One by one everybody got up and shared their words that summed up their experience, it was a very emotional. I'd like to think it was the emotion of the evening that got the better of my stomach, but I think it would probably be more likely to be the obscene amount of bread rolls and red wine I had consumed, that led me to have a date with the toilet bowl.
After sending the chorizo sausages back out the way they came, I started to feel a bit better and therefore was ready for a night out in the Antigua town. It was still raining when we rocked up to the bar we were going to, so we were keen to get in to avoid being drenched. Unfortunately the doormen didn’t share our sentiment and were charging us a stupid amount to get in. After a long and lengthy argument with the Spanish speakers of the group and the doormen we were in.
Nothing could have prepared me for what awaited us when we got inside. On stage to our left was a Guatemalan band playing funk music with Spanish twist while a child’s tricycle could be seen hanging from the ceiling. It was brilliant.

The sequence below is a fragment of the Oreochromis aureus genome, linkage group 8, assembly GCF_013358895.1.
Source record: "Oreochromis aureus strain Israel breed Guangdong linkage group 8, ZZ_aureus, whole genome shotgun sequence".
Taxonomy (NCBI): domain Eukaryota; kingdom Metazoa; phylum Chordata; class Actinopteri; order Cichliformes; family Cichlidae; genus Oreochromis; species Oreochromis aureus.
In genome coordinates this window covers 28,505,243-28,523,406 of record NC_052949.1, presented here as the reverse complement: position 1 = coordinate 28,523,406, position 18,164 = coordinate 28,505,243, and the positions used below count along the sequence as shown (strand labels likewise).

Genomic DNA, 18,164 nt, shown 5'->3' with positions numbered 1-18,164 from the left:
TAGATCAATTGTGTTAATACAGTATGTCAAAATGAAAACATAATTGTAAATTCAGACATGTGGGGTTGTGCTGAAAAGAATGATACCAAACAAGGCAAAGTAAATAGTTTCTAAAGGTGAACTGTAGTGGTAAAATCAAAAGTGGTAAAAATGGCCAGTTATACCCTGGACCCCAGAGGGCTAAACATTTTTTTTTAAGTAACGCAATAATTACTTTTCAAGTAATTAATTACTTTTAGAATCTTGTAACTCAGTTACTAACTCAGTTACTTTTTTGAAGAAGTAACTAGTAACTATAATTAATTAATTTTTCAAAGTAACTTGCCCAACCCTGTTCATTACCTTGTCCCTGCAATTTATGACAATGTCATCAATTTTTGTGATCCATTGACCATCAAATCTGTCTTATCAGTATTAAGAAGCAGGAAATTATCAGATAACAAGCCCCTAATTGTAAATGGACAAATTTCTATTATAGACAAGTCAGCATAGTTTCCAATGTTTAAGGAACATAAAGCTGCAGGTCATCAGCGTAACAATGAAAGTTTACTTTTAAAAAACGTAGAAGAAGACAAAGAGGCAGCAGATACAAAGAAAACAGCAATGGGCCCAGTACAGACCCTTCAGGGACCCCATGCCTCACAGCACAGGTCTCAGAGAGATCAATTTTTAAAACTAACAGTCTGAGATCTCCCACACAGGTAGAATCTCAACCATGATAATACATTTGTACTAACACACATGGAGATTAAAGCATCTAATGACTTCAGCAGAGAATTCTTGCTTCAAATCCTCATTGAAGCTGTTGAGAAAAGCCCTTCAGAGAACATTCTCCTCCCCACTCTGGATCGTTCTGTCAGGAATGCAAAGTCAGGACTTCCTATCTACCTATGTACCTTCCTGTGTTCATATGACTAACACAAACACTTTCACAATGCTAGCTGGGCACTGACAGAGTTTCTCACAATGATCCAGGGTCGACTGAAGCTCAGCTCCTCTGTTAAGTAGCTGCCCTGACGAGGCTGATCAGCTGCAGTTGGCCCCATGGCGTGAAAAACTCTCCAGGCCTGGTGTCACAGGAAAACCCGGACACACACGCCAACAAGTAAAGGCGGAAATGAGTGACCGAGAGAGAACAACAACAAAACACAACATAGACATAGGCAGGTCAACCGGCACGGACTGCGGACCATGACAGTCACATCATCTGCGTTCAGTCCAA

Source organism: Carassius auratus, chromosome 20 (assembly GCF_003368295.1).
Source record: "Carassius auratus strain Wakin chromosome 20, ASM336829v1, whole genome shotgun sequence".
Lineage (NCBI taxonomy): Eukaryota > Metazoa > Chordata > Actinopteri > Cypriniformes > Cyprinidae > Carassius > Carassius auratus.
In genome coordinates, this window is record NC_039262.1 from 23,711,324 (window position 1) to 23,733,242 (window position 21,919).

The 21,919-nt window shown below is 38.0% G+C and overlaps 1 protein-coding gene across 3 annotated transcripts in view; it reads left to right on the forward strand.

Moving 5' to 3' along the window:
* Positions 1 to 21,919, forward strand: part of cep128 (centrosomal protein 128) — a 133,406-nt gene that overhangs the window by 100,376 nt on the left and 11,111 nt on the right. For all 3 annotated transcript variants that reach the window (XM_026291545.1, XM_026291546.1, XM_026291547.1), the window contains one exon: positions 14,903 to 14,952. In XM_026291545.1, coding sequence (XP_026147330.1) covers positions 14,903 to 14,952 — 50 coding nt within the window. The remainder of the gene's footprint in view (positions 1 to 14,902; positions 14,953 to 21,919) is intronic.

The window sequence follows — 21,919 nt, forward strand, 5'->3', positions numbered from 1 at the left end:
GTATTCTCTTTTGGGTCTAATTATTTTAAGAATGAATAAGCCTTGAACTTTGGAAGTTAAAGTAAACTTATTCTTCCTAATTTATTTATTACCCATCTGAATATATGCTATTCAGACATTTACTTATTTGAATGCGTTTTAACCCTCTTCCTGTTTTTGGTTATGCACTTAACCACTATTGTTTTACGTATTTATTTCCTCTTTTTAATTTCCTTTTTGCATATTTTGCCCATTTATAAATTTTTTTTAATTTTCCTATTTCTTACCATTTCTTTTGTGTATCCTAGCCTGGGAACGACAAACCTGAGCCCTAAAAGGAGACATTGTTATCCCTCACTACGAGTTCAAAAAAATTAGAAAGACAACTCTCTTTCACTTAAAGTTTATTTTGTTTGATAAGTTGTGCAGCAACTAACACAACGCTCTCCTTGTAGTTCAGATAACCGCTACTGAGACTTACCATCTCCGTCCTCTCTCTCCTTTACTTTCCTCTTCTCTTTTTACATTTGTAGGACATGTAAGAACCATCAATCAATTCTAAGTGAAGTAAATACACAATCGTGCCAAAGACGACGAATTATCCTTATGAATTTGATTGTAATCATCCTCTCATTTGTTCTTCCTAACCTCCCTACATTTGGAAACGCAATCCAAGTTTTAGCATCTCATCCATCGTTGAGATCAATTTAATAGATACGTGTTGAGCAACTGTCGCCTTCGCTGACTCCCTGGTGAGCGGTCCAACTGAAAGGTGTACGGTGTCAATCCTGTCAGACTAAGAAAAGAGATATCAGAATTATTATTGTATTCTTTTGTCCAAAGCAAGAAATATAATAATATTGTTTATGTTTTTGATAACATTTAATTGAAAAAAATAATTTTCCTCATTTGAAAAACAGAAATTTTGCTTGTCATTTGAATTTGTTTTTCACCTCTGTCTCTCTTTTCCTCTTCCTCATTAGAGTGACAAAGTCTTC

It wasn’t long before the group, dizzy on the combination of alcohol and high emotions were letting loose on the dance floor. At first I think the locals were taken aback but were soon won over by us, even Keyoha (I’m sorry if that’s not how you spell it, my dyslexia means I struggle with English names, so with a Japanese name, it’s just a stab in the dark I’m afraid) who was pulling out some crazy Japanese body popping a bit like a possessed salmon or a wacky waving inflatable arm flailing tube man.
I was really starting to feel the funk and at the ended of one song shouted play that funky music white boy, more in drunken excitement than in hope they would actually play it, but they did and we went crazy, even crashing the stage to play tambourine.
With the thought of getting up in the morning for our flights still lingering in our minds we decided to head back to the hotel. The rain had subsided somewhat so we decided to walk back. After being immersed in the Guatemalan culture for a week I decided to give back some English culture by wandering the streets back to the hotel singing the Fields of Anfield Road and You’ll Never Walk Alone.